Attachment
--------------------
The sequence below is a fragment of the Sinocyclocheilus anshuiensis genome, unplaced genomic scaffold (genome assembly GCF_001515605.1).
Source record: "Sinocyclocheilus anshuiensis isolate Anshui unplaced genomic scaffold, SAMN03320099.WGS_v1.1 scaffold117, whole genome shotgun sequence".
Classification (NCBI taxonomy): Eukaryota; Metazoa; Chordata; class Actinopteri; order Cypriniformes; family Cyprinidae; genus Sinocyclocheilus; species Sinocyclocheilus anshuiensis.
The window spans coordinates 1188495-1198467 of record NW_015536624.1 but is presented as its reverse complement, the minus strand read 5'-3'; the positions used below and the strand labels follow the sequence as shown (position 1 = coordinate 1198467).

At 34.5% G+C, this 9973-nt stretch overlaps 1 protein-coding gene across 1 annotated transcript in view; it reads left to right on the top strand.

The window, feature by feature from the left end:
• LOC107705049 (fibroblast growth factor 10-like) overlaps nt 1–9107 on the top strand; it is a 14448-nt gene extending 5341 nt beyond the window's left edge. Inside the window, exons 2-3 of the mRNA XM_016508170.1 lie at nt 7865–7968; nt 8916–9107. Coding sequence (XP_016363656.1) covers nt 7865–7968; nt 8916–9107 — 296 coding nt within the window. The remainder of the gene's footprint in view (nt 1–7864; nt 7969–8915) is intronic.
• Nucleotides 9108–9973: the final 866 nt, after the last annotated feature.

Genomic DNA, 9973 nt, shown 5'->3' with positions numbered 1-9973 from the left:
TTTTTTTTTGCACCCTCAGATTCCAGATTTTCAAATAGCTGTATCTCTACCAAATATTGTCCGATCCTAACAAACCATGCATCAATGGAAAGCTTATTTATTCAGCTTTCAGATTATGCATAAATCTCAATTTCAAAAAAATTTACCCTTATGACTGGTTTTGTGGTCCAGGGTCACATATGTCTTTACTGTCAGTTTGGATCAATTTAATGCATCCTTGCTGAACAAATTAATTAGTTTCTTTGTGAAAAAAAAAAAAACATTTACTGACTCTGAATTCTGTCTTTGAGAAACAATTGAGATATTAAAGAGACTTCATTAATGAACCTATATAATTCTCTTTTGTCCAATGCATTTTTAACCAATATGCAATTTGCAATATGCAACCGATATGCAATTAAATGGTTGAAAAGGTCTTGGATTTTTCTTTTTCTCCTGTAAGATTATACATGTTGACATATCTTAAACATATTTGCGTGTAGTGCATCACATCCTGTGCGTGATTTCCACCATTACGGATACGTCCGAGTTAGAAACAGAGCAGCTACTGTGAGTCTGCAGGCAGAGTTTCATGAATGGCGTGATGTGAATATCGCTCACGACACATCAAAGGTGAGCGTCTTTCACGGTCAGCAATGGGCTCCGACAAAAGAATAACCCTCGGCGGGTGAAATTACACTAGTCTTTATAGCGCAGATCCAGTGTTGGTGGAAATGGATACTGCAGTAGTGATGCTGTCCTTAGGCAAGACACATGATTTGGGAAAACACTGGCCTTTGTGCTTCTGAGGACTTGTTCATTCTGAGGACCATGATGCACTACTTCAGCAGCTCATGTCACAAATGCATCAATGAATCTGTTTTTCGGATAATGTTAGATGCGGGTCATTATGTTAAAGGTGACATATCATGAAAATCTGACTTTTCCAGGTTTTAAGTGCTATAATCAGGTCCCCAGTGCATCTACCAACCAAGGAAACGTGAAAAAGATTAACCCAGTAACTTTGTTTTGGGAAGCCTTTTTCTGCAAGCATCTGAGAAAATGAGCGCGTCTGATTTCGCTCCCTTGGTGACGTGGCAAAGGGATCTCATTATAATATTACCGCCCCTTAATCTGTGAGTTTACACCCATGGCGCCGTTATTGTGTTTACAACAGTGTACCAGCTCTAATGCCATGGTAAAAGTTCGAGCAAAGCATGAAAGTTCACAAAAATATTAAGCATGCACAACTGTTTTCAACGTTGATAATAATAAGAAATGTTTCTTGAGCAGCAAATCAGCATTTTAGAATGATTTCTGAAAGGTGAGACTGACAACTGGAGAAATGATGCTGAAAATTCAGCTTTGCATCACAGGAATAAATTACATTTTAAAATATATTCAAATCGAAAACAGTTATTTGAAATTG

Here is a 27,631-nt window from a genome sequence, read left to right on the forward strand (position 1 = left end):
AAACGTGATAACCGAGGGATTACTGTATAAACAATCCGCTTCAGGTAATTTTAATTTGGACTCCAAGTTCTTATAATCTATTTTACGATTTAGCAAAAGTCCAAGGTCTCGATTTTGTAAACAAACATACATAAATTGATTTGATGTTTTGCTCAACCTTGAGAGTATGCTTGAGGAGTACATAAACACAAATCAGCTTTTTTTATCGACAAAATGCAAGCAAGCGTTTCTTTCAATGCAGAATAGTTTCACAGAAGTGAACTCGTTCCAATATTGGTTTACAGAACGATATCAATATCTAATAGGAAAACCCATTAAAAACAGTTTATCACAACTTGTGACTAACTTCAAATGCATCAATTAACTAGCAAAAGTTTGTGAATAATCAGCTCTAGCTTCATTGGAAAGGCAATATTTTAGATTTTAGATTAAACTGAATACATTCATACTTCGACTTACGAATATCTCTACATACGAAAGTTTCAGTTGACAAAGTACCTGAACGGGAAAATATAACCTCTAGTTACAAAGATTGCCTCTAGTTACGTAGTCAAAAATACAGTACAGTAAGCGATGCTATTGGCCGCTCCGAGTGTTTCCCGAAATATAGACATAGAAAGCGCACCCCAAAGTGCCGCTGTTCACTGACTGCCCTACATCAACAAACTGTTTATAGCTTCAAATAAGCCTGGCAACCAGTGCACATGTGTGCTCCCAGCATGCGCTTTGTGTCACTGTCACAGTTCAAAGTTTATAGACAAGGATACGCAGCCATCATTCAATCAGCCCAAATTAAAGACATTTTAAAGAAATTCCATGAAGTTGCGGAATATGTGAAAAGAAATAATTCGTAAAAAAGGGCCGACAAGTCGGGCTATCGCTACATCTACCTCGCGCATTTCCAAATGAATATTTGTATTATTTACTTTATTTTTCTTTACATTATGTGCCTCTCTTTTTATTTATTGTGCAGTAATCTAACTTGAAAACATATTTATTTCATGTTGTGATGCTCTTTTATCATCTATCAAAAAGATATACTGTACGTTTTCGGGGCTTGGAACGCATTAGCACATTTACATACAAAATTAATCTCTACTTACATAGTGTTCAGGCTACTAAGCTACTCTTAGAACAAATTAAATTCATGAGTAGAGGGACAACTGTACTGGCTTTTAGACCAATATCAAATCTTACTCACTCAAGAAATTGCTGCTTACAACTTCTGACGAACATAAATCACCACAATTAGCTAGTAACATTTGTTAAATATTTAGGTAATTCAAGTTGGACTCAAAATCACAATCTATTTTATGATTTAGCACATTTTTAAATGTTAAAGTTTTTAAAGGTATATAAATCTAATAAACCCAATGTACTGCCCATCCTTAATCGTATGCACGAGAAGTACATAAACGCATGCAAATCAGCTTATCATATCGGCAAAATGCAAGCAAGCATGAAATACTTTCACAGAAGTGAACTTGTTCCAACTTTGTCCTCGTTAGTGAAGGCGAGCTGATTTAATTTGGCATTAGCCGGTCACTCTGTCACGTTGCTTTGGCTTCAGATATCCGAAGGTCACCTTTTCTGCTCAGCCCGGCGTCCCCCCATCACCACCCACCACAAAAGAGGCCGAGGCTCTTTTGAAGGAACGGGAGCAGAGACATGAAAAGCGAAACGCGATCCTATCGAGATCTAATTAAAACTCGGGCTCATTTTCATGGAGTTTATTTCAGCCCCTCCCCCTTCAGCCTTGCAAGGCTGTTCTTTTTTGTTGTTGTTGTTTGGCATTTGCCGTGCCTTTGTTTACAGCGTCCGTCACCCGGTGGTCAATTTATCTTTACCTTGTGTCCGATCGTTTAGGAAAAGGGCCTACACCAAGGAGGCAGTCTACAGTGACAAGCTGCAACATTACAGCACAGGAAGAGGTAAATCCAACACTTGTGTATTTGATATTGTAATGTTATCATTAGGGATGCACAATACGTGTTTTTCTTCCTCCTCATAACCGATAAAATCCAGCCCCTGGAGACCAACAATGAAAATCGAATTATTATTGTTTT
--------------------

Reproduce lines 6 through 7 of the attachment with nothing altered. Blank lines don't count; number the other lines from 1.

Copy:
The window, feature by feature from the left end:
• LOC107705049 (fibroblast growth factor 10-like) overlaps nt 1–9107 on the top strand; it is a 14448-nt gene extending 5341 nt beyond the window's left edge. Inside the window, exons 2-3 of the mRNA XM_016508170.1 lie at nt 7865–7968; nt 8916–9107. Coding sequence (XP_016363656.1) covers nt 7865–7968; nt 8916–9107 — 296 coding nt within the window. The remainder of the gene's footprint in view (nt 1–7864; nt 7969–8915) is intronic.